Monday, March 19, 2012

The first days in England

March 18, 2012

Let us tell you about our first day here in England. We left the MTC at 8:00 a.m. on Saturday and arrived in Manchester at about 1:30 p.m. on Sunday. President Lindley met us at the airport. He then took us on a tour. First we went to the MTC at Preston, England; it sits right next to the Preston Temple. We walked around the garden and he took our picture there and in front of the temple as well. We couldn’t exactly go into the temple grounds because the gates were locked for the weekend. Then he took us to the River Ripple where Heber C. Kimball baptized many members of the church. 
  
We then when to Chatburn, an ancient little village where it still looks the way it may have looked a couple hundred years ago, after which we traveled through the countryside observing green pastures and hills divided by stone fences until we reached Leeds and the Mission Home. Sister Lindley fed us and then we were released to the APs. They drove us to Hull and our bed. We were so grateful that the Martins had arranged for everything and supplied the apartment with the essentials to get us through the night. We went to bed at about 8:30.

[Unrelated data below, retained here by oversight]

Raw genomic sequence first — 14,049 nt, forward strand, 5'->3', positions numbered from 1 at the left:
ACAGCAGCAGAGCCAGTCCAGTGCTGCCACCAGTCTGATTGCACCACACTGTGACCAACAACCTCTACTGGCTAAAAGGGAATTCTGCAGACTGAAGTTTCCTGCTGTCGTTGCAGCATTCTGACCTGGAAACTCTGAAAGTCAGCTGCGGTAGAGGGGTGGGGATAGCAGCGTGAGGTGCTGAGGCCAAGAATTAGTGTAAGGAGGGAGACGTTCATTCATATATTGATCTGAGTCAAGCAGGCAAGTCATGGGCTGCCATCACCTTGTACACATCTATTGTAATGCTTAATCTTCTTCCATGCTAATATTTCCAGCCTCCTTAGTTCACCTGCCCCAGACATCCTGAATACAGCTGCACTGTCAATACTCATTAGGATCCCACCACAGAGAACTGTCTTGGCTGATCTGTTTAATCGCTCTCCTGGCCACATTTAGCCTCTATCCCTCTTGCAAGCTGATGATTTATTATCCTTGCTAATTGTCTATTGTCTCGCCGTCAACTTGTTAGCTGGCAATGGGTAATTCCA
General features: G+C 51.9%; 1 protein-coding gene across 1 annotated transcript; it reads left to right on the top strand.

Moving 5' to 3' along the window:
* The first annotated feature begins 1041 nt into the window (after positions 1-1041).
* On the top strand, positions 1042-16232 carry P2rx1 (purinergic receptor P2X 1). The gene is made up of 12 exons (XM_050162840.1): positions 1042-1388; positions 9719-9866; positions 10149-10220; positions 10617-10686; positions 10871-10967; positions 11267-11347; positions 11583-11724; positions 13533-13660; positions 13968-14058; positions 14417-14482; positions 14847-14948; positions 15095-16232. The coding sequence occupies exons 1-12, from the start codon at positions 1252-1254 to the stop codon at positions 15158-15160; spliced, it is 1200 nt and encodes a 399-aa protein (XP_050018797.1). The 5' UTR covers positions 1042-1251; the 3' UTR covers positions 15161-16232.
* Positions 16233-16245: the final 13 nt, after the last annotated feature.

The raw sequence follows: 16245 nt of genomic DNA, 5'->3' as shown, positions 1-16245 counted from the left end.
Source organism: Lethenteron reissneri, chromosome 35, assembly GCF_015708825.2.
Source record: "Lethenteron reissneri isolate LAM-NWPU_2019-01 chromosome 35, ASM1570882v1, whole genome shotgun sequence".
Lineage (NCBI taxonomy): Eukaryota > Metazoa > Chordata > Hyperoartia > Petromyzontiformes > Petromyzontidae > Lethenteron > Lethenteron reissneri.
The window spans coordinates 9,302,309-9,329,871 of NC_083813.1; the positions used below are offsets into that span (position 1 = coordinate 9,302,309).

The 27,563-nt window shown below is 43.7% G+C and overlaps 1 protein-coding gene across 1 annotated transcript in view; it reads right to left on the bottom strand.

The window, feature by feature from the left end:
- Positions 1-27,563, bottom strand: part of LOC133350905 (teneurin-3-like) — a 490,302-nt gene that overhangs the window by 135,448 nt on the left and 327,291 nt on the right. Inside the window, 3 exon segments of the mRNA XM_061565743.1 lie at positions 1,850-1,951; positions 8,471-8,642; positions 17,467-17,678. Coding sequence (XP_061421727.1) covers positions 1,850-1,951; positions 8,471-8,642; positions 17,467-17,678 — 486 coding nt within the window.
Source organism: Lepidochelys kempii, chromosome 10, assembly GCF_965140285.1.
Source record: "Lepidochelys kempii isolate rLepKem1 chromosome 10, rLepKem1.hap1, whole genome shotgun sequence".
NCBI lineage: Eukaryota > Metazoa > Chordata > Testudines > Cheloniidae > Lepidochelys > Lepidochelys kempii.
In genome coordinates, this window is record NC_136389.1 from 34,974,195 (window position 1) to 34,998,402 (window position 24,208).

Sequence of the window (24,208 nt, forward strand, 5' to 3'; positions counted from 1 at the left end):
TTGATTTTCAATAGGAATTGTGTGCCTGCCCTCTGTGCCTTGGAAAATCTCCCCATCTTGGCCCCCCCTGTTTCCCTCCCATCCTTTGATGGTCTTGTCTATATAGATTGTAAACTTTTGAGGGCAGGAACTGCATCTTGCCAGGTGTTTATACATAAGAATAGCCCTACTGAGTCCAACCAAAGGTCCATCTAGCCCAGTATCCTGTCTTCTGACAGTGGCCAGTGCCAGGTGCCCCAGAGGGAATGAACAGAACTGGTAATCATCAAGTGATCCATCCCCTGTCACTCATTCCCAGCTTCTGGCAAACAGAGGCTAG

We want to let some of you know a little more about what it is like here. First of all, let us tell you about our home. The Martins arranged for us to live here in this very nice flat, because they thought it would be good to have us closer to the YSAs. We live next door to the University, which is where many young people are going to school, so they chose this flat because it could accommodate many people at the same time. They thought we could have family home evenings here, which would greatly increase the attendance. The young adults are currently driving or catching a ride to get to the church. So as a result, our flat is nicer than we ever imagined it would be. It is not typical for missionaries to be living in such a place, but the rent is cheaper because it is so close to the center of town. Having said that, we have been told by at least two people that we should be very careful living in such a very dangerous part of town. We have also been told that the park attracts all kinds of people, and as we have walked and driven around, we have noticed that we do live in a less attractive part of the city. But we feel safe living here. We have an iron gate that opens with a remote where we park our car. There are also several locks on the doors and think that there is an alarm system installed. We have been advised not to go into the park in the night, but we don’t do that anyway, as we are always sleeping in the night time, because we are so tired. We are on the Lord’s errand and feel that all will be well, if we are careful and obey the commandments.